After a lengthy discussion over how sperm could be deemed property (so to enable a claim for mental injury resulting from damage to property in contract or tort), and also a debate over the existence of a contract in the deposit of gametes using NHS services, Lord Stewart then also considered the claim in tort for damage to sperm as something sui generis, which is neither person or property. He admitted he was left 'uncertain' about the nature of the dispute around the claimant's 'loss of autonomy' but did consider that a claim for 'loss of autonomy' was at least capable of supporting a standalone claim, attracting a conventional award given as in the English case of Rees v Darlington Memorial Hospital NHS Trust. However, Lord Stewart did appear to prefer such a damages claim as forming part of a claim for solatium (compensation for emotional harm), which recognises non-patrimonial damages whether representing damage to rights and interests, personal affront or personal injury, negligently or deliberately inflicted, he said.
For those who advocate the recognition of an infringement of autonomy as a separate head of damages or deserving its own tort, the decision, albeit limited in application, might be supportive of the development of the law along these lines. While Lord Stewart seems to prefer characterising such loss in cases involving an infringement of the ability to father children as mental injury, he does not reject loss of autonomy as an independent head of damage in its own right. Furthermore, he appears to be unpersuaded by the conventional award argument from Rees. However, Lord Stewart does not go so far to recognise autonomy as a right, as such, suggesting that such cases may be better subsumed within general claims for mental distress.
Tentatively, the ruling can also be seen as progressive in that it appears to challenge traditional models of actionable damage. Lord Stewart's somewhat unorthodox views on personal injury as potentially capable of including damage to sperm through a different conceptualisation of the 'body' may be more fitting (with further expansion) to the view that our bodies are not merely defined as physical chattels so inherent in legal formalist traditions. Indeed, it could be said that he appears to almost eschew doctrinal formalism when dealing in claims of such developing technological and social issues - although this may be putting it too strongly. However, the opinion may provide some momentum for an incremental development of the law's approach towards novel harms arising from assisted reproductive technologies.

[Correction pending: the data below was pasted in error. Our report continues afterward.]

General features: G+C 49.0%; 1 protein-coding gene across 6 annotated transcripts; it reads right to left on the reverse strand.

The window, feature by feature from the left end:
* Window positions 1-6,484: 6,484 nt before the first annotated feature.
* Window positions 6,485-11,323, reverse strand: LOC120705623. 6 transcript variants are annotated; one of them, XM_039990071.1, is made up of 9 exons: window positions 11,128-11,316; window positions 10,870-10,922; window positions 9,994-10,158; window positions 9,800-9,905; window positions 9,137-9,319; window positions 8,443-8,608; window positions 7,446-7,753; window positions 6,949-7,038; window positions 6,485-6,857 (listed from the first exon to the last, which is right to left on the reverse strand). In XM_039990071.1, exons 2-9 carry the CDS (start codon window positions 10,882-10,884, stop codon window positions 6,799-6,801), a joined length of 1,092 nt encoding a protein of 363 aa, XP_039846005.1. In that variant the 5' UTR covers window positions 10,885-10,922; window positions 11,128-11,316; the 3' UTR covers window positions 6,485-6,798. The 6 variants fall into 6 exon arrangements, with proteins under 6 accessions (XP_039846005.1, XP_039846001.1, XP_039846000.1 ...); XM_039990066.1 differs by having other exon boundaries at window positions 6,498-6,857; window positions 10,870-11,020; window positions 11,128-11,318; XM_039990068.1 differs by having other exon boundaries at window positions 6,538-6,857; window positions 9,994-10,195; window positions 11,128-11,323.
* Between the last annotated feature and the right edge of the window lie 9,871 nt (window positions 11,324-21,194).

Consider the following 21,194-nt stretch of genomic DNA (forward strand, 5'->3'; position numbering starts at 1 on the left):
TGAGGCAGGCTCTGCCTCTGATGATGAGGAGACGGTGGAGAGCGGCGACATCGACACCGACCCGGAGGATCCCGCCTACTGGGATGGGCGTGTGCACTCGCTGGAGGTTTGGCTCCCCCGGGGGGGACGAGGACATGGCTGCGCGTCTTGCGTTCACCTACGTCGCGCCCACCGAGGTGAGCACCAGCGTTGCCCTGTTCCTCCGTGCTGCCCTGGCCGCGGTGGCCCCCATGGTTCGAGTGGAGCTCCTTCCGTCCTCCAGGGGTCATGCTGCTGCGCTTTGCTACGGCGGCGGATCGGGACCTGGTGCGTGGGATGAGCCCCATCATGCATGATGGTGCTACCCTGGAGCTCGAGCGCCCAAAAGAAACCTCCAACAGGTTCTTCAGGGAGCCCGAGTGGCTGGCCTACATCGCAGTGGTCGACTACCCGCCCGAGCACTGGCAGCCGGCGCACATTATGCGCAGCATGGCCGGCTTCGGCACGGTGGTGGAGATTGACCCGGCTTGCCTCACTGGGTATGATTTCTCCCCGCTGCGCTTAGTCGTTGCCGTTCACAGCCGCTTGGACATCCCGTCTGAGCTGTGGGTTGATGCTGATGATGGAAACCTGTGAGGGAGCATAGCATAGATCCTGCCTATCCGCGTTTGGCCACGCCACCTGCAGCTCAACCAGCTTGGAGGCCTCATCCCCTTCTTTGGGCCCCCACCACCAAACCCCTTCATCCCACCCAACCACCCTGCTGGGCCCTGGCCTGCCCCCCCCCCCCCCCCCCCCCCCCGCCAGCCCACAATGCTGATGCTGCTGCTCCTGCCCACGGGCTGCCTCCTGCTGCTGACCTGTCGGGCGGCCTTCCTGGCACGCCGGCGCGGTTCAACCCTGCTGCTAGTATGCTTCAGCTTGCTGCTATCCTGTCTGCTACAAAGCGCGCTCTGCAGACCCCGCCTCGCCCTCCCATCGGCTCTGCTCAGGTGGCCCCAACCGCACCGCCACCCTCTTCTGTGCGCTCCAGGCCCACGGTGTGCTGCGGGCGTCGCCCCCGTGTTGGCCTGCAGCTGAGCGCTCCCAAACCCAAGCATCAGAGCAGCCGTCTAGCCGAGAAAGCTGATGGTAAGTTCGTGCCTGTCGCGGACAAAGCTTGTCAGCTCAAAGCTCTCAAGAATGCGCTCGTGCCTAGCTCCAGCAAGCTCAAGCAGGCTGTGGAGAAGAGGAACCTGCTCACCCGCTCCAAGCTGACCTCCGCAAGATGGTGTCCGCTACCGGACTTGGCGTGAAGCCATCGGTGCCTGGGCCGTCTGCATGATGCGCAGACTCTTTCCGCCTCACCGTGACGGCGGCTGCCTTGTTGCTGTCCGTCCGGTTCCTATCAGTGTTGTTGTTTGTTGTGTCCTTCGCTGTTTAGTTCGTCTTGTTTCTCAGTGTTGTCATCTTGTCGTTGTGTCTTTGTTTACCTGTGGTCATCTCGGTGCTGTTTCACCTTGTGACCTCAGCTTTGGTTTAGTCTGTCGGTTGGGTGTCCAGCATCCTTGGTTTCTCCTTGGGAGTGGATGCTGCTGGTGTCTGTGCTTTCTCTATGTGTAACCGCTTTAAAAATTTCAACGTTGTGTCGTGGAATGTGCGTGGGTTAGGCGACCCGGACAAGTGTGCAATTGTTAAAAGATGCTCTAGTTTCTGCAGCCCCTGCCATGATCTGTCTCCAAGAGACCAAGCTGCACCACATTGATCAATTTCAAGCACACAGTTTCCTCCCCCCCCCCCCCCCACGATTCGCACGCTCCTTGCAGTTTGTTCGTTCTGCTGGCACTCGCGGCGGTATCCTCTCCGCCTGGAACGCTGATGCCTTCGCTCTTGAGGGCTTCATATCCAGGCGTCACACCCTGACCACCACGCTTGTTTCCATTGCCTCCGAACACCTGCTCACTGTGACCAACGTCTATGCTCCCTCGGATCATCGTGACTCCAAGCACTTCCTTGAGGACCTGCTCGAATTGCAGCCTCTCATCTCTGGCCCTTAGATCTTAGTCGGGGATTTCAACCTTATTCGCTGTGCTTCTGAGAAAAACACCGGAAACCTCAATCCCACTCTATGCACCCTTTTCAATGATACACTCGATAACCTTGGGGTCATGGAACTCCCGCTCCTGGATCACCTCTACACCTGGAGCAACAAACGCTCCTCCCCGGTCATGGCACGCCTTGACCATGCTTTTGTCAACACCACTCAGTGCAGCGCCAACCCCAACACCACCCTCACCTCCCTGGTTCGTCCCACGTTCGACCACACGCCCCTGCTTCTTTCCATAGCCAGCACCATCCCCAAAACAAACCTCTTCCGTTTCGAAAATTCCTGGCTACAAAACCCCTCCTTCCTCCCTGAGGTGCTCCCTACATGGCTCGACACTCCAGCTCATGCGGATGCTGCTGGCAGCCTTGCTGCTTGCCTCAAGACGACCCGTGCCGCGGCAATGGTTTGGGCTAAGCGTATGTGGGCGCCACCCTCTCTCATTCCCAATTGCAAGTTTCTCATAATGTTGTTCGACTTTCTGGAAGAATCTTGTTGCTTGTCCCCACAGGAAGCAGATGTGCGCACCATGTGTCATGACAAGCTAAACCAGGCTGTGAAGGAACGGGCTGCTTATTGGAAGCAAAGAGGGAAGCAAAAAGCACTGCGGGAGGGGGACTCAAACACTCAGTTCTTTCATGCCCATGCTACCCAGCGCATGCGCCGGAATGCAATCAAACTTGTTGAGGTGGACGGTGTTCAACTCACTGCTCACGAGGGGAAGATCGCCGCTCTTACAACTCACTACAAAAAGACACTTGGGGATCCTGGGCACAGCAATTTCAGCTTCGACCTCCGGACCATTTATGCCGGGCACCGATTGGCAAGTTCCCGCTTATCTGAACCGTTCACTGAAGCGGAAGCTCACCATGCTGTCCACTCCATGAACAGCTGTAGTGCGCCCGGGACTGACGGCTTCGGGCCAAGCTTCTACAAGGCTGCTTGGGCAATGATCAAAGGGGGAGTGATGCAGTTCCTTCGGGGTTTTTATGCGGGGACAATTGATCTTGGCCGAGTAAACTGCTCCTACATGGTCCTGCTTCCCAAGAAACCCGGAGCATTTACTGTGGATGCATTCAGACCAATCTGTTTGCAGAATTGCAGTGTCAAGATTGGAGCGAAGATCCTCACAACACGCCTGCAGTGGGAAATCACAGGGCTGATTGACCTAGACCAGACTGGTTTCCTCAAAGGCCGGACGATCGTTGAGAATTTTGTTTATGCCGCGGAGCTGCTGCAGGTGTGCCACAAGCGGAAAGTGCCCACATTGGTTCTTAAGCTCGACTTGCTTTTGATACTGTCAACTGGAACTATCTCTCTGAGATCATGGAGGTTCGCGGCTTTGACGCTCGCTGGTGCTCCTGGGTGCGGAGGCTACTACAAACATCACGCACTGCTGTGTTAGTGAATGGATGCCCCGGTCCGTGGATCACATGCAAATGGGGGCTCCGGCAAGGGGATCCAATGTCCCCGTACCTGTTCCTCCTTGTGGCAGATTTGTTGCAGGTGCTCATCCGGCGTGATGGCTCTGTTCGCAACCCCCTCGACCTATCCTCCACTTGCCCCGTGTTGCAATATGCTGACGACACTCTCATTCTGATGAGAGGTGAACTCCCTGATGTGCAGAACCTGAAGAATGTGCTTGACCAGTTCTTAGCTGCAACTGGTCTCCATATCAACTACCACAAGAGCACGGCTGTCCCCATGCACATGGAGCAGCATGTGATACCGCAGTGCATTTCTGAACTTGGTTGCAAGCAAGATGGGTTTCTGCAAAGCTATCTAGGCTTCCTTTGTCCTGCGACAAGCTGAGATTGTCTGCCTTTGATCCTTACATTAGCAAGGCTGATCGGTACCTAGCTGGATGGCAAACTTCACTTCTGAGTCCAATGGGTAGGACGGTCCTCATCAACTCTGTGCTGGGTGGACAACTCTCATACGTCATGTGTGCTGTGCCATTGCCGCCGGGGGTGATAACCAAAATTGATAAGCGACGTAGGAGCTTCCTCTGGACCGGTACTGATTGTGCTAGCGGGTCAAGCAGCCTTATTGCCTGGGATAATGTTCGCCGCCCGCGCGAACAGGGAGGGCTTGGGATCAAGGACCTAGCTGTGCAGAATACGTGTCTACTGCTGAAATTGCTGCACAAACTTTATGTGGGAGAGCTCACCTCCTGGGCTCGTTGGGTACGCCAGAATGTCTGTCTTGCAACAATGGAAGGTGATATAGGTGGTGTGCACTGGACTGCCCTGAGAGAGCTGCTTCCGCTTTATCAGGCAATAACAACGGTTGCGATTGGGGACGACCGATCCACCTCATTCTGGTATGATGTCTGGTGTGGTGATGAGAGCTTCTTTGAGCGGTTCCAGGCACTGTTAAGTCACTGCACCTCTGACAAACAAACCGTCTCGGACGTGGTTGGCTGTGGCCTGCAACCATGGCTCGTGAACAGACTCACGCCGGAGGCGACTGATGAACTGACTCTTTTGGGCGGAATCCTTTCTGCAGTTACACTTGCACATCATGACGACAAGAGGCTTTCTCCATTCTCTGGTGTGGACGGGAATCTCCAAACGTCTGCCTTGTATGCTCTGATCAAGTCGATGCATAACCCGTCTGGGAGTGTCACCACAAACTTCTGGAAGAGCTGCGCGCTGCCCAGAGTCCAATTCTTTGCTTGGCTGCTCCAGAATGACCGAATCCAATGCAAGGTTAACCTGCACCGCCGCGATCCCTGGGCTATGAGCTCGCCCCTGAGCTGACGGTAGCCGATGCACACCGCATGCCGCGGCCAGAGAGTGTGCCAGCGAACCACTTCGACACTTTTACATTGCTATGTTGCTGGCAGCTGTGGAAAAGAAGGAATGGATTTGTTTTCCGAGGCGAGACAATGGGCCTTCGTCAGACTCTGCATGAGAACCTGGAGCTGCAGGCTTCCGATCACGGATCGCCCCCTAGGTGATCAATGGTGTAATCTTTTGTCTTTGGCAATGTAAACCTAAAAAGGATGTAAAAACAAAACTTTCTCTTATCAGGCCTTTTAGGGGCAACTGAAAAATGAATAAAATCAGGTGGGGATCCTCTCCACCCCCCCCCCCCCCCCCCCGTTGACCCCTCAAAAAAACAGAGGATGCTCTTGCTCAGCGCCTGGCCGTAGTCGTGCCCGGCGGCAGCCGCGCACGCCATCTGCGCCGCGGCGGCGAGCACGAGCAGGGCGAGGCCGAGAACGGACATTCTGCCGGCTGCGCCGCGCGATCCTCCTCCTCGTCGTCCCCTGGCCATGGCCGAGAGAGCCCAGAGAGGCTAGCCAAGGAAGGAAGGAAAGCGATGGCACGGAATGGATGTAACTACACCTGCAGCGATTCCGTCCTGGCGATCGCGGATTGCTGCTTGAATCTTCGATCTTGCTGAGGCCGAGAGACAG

Another point to note is that Lord Stewart also seems keen to explore building claims in this area using established legal principle, such as foreseeability of harm and the assumption of responsibility. Such an approach may be contrasted with piecemeal policy responses and is a welcome contribution to a debate where the starting point is often situated outside legal principle in broader notions of justice. The detailed determination of the act of giving and receiving in gamete donation (which can perhaps be better thought of as a relationship) is insufficient to ground causes of action without further reference to core liability principles that also help promote coherency in the law's approach to such claims.
The decision highlights the limitations of Yearworth, a decision that can be criticised for a somewhat unsatisfying approach in responding to the potential injustice of leaving losses resulting from the destruction or damage to sperm without a route to compensation. In my view, a balanced, positive discussion of the private law relationship between gamete donor and fertility services is required for the determination of civil liability involved in these claims and this ruling is a nod in this direction.
As for putting a 'kilt on Yearworth', Lord Stewart aptly noted that 'this cannot be done'.